With We3, that was a project that Grant had approached me about because of the way I go about my storytelling anyway – he had some ideas about storytelling that he felt was relatively new, he knew that I was already borderline-obsessed with storytelling, and together we sat down to see how we could do things differently, and what boundaries we could push at slightly. So on my learning curve, which has been going since I started in comics, that project was one of a number of steep inclines. But with All-Star Superman, because of the nature of the stories – the stories in some ways are very condensed; there’s actually an awful lot going on in what appears to be, visually and in terms of the dialogue, quite simple and easy to follow – there’s a lot of information to convey, and a lot of that is that natural progression from We3. And so although the storytelling is a very different flavour, in a much more subtle way all the same rules apply. And time moving across the panel and across the page is something that I utilise as often as is necessary.
So it’s not like We3 was some very complicated experimental thing, that I’d maybe do again at some point in the future – it was a kind of progression from what I was already doing, and what I learned from it actually informed the way I told the Superman story.
You do a lot in the way of covers work – is there a different approach to that? And do you find that more or less satisfying than interior work?
They both have different rewards – I wouldn’t like to be restricted to only doing interiors or only doing covers. The challenges of making the interiors work are largely challenges of storytelling: can you read the script, work out what it is the writer’s trying to say, and can you do your part in telling that story, so that the readers can get it, but also so that it’s easy to follow and entertaining to look at – probably in that order. And obviously there are a lot of different ways of going about it, and I really enjoy the challenge.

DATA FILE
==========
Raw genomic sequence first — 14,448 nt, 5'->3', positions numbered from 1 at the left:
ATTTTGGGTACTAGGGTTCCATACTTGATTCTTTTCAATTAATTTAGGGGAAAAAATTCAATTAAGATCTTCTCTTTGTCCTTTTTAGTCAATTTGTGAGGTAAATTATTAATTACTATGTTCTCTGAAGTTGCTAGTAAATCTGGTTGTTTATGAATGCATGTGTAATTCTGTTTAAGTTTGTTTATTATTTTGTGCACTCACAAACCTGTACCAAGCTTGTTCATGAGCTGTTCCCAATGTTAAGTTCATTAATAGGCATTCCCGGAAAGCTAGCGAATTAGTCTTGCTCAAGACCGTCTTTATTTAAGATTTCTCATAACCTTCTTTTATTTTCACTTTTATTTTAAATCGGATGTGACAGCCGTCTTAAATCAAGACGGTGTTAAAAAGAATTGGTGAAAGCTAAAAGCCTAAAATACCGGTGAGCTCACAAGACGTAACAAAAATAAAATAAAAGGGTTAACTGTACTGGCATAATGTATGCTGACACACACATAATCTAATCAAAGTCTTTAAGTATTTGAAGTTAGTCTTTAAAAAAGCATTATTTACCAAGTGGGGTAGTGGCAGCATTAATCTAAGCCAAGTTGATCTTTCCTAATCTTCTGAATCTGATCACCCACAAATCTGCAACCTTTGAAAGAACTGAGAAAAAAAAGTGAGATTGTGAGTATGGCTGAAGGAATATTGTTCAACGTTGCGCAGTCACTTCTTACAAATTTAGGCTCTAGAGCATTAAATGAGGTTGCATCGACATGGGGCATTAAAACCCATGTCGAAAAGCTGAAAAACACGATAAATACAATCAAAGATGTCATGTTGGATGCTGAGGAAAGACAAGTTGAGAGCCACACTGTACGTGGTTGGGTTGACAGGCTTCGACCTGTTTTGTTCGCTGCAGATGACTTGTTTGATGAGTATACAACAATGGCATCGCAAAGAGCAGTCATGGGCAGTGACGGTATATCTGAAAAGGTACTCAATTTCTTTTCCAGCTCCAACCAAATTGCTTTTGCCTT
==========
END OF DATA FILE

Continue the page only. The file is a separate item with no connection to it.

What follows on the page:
The covers, on the other hand, are much more like doing a poster or a cartoon, where you have to make an interesting image that people will want to look at. Also, often you’ll have to say something about the story, or the flavour of the characters, in one image, or you’ll have to sum up something. It’s a completely different set of challenges. And one of the things I particularly like about doing covers is that I get to ink and colour them myself. Because coming from a non-comics background, art to me was about creating something. It wasn’t about being a cog in a machine – it wasn’t about being a penciller and having an inker and a colourist. And as I say, for practical and financial reasons, I can’t do everything on the pages myself for interior work, but I can on the covers, so that’s very satisfying – what you see on the cover is everything done by the one person.
Speaking of the finishing on interior work, this comes back to something you said earlier about how you would have liked to have inked All-Star traditionally – one of the things that really stood out for me on that book was the precision and detail of the linework, particularly on some quite small-scale images. I don’t know if the digital inking helped with that, and regular ink would have made it less clear?